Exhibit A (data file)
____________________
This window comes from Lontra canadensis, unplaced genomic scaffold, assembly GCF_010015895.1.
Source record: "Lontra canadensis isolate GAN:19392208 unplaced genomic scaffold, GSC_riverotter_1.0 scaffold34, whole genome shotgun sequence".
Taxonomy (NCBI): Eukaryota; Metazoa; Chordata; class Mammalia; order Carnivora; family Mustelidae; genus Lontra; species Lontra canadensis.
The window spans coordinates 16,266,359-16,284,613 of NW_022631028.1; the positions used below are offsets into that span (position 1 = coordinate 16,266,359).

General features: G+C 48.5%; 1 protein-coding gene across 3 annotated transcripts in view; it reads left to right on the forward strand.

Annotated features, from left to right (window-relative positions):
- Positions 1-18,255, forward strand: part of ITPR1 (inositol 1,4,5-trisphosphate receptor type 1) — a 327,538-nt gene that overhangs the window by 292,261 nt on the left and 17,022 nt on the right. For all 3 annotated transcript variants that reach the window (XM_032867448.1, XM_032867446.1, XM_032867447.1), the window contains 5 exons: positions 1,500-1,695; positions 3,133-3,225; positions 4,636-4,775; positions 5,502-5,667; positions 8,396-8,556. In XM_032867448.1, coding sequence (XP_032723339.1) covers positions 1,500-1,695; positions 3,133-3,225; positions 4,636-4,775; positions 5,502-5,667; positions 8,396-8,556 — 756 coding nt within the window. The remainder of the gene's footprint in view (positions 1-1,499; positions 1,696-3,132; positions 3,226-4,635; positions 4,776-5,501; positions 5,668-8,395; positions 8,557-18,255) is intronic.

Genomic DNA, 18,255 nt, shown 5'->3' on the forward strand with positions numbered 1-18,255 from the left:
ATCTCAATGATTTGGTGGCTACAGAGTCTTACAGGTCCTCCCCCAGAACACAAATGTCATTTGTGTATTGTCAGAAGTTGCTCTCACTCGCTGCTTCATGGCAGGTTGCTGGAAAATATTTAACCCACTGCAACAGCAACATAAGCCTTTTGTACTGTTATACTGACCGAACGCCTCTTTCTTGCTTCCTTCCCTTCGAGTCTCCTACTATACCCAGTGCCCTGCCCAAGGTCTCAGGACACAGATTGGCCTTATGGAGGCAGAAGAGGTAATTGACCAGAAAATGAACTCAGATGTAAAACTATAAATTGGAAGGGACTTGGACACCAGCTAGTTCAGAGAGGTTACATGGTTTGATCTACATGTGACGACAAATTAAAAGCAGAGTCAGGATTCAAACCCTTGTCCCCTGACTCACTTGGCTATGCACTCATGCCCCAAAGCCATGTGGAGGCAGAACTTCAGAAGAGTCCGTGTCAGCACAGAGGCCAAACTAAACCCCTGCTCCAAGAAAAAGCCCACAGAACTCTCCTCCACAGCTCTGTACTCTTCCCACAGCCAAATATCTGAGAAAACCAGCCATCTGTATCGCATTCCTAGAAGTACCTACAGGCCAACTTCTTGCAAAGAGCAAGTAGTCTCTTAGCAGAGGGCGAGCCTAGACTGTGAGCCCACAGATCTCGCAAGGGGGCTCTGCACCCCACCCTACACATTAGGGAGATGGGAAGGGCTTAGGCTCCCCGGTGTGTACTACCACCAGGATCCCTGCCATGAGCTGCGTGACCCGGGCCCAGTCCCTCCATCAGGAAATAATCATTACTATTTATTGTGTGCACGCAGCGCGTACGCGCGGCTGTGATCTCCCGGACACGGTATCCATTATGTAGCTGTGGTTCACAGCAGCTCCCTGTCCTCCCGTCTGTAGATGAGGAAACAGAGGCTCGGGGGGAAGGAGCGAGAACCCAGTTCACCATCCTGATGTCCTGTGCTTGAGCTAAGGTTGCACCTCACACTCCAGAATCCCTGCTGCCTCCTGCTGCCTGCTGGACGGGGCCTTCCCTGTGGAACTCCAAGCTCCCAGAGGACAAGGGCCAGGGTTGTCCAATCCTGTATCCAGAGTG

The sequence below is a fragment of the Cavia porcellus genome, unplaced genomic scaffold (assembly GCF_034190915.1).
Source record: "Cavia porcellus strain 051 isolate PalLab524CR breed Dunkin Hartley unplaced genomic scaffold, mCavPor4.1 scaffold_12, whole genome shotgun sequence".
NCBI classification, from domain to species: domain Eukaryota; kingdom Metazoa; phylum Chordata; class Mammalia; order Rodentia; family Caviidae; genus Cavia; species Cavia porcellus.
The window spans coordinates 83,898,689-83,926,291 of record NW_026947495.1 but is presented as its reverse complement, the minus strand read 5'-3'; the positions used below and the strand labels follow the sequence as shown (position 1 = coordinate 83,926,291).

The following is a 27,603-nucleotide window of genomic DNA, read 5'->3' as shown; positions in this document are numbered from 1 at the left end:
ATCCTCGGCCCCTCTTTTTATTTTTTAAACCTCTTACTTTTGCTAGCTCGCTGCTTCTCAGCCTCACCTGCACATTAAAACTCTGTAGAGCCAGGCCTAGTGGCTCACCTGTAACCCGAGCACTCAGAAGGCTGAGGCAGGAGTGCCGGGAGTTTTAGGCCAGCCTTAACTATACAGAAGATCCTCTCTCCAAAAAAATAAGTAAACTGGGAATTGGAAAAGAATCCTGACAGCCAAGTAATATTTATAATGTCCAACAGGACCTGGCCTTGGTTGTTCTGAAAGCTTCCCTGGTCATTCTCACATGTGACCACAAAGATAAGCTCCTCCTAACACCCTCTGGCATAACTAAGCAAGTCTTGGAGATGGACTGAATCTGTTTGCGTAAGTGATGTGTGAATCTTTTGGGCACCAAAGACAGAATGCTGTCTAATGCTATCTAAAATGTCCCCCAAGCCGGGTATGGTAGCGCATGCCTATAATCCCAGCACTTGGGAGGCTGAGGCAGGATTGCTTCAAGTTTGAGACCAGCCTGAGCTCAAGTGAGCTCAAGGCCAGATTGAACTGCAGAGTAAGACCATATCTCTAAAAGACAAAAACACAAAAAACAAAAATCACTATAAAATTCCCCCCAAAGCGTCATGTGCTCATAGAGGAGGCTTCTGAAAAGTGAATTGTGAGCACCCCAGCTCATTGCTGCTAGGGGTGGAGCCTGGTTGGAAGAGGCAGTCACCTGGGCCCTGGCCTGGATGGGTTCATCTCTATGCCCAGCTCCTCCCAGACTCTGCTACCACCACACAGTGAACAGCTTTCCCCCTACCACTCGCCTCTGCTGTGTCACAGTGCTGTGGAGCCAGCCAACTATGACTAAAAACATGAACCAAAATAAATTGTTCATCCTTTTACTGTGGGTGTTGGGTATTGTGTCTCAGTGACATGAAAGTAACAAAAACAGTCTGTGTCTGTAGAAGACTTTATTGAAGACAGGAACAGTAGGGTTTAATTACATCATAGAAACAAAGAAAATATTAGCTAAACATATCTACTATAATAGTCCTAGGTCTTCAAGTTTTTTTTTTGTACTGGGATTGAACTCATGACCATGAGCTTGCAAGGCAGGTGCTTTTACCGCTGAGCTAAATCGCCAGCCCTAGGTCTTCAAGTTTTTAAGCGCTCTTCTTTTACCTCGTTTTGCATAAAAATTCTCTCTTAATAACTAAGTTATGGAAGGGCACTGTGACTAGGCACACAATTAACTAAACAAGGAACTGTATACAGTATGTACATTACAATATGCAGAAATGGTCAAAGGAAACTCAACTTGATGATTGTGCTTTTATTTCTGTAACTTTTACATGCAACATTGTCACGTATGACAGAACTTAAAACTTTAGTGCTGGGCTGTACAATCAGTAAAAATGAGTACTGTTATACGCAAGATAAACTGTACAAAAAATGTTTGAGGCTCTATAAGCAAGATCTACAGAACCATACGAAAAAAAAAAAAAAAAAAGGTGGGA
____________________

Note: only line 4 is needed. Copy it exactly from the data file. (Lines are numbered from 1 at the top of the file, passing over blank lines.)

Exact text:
The window spans coordinates 16,266,359-16,284,613 of NW_022631028.1; the positions used below are offsets into that span (position 1 = coordinate 16,266,359).